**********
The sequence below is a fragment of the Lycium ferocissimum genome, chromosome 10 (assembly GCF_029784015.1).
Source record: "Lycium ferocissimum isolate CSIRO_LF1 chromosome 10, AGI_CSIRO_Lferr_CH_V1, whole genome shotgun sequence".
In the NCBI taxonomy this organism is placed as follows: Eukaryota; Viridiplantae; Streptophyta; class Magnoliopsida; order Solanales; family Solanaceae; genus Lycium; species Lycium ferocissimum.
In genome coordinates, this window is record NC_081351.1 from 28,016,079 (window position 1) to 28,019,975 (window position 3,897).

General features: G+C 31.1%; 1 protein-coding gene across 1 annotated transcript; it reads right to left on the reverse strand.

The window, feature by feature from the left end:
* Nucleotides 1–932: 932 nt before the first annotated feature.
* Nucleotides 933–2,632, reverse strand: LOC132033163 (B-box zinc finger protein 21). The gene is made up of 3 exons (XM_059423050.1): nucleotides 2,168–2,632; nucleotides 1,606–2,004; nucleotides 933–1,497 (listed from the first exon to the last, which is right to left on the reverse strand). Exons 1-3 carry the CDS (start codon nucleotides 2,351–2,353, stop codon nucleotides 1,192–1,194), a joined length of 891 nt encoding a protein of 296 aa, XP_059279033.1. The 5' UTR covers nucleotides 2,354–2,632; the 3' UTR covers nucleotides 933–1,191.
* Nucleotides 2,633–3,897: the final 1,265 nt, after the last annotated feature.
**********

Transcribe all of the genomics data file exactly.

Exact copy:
The sequence below is a fragment of the Lycium ferocissimum genome, chromosome 10 (assembly GCF_029784015.1).
Source record: "Lycium ferocissimum isolate CSIRO_LF1 chromosome 10, AGI_CSIRO_Lferr_CH_V1, whole genome shotgun sequence".
In the NCBI taxonomy this organism is placed as follows: Eukaryota; Viridiplantae; Streptophyta; class Magnoliopsida; order Solanales; family Solanaceae; genus Lycium; species Lycium ferocissimum.
In genome coordinates, this window is record NC_081351.1 from 28,016,079 (window position 1) to 28,019,975 (window position 3,897).

General features: G+C 31.1%; 1 protein-coding gene across 1 annotated transcript; it reads right to left on the reverse strand.

The window, feature by feature from the left end:
* Nucleotides 1–932: 932 nt before the first annotated feature.
* Nucleotides 933–2,632, reverse strand: LOC132033163 (B-box zinc finger protein 21). The gene is made up of 3 exons (XM_059423050.1): nucleotides 2,168–2,632; nucleotides 1,606–2,004; nucleotides 933–1,497 (listed from the first exon to the last, which is right to left on the reverse strand). Exons 1-3 carry the CDS (start codon nucleotides 2,351–2,353, stop codon nucleotides 1,192–1,194), a joined length of 891 nt encoding a protein of 296 aa, XP_059279033.1. The 5' UTR covers nucleotides 2,354–2,632; the 3' UTR covers nucleotides 933–1,191.
* Nucleotides 2,633–3,897: the final 1,265 nt, after the last annotated feature.